NEW URBAN FARMS IN PARKS LEVY OPPORTUNITY FUND



The Citizen Oversight Committee for the Parks and Green Spaces Levy has issued its recommendations for the first phase of the Opportunity Fund.  Fifteen projects were recommended to receive $7 million in funding, including two innovative major urban agriculture projects.  Parks and Green Spaces is a $146 million, six-year levy approved by the voters in November, 2008.  The Opportunity Fund consists of $15 million that was designated in the Levy to be available for new and emerging projects.

The recommendations of the Committee will now proceed to the City Council, which will consider them for approval in March of 2011.  Historically, the Council does not change the recommendations of a Committee like this one, and I expect that all of these projects are likely to be approved and can go forward this summer.

The project for an Urban Farm in Southeast Seattle was initially proposed in 2009.  Planning funds were included in a grant from the US Department of Agriculture that was secured after I presented the Council’s Local Food Action Initiative at a meeting with USDA in March of that year.  After considering several possible locations, this year community members and Seattle Parks agreed on the Atlantic City Nursery site.  The Atlantic Street Nursery is owned by the City, and has been used by the Parks Department for growing landscaping plants, but is no longer used for this purpose.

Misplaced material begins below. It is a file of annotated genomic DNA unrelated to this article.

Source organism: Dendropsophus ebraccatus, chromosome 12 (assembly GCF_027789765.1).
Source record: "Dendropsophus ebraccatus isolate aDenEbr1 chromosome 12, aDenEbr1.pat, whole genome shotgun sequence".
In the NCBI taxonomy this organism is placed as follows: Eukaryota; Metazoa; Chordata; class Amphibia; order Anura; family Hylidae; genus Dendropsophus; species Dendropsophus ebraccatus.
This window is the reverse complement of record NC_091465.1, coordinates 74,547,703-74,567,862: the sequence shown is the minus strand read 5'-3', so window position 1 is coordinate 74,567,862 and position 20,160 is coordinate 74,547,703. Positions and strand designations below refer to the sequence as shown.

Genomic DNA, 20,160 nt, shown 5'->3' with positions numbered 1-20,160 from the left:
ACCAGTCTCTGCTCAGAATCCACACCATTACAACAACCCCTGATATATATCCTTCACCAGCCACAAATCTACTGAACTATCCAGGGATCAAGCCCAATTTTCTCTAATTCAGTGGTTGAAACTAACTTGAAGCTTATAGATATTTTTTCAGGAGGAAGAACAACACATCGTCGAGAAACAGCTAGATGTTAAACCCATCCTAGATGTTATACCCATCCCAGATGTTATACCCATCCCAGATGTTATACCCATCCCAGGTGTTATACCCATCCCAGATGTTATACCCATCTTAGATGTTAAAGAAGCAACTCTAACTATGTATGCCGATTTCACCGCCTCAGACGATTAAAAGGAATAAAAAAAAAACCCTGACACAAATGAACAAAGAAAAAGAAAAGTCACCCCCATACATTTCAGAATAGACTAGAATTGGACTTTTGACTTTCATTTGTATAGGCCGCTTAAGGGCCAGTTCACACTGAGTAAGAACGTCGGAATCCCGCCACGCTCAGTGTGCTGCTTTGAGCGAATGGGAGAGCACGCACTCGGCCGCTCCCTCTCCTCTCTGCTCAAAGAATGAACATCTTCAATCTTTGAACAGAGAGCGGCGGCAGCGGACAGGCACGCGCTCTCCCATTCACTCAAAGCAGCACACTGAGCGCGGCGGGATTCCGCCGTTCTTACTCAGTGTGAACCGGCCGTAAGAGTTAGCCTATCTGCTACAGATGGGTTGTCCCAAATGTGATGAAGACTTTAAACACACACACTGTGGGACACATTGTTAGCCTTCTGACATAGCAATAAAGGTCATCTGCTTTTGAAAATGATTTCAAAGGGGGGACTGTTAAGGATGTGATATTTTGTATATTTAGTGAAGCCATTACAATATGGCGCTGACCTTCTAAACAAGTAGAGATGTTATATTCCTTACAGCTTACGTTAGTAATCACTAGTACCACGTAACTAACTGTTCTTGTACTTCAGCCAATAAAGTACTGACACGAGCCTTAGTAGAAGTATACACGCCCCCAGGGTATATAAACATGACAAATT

The Rainier Beach Urban Farm and Wetlands project will establish a unique green infrastructure development project transforming the Atlantic City Nursery into a working organic urban farm and demonstration wetlands restoration site.  The Citizens Oversight Committee proposes to award this project $500,000.  The Parks Department is expected to approve the project in the near future.

Sustainable Puget Ridge is a community-based initiative in West Seattle that plans to develop the SW Puget Ridge Edible Park.  The Committee awarded $520,000 to this project, which will create an urban community farm that will be a neighborhood meeting place, a community food garden and a test site for environmentally conscientious sustainability.

These two farms will join the existing Marra Farm in South Park as large-scale models for engaging communities in growing food.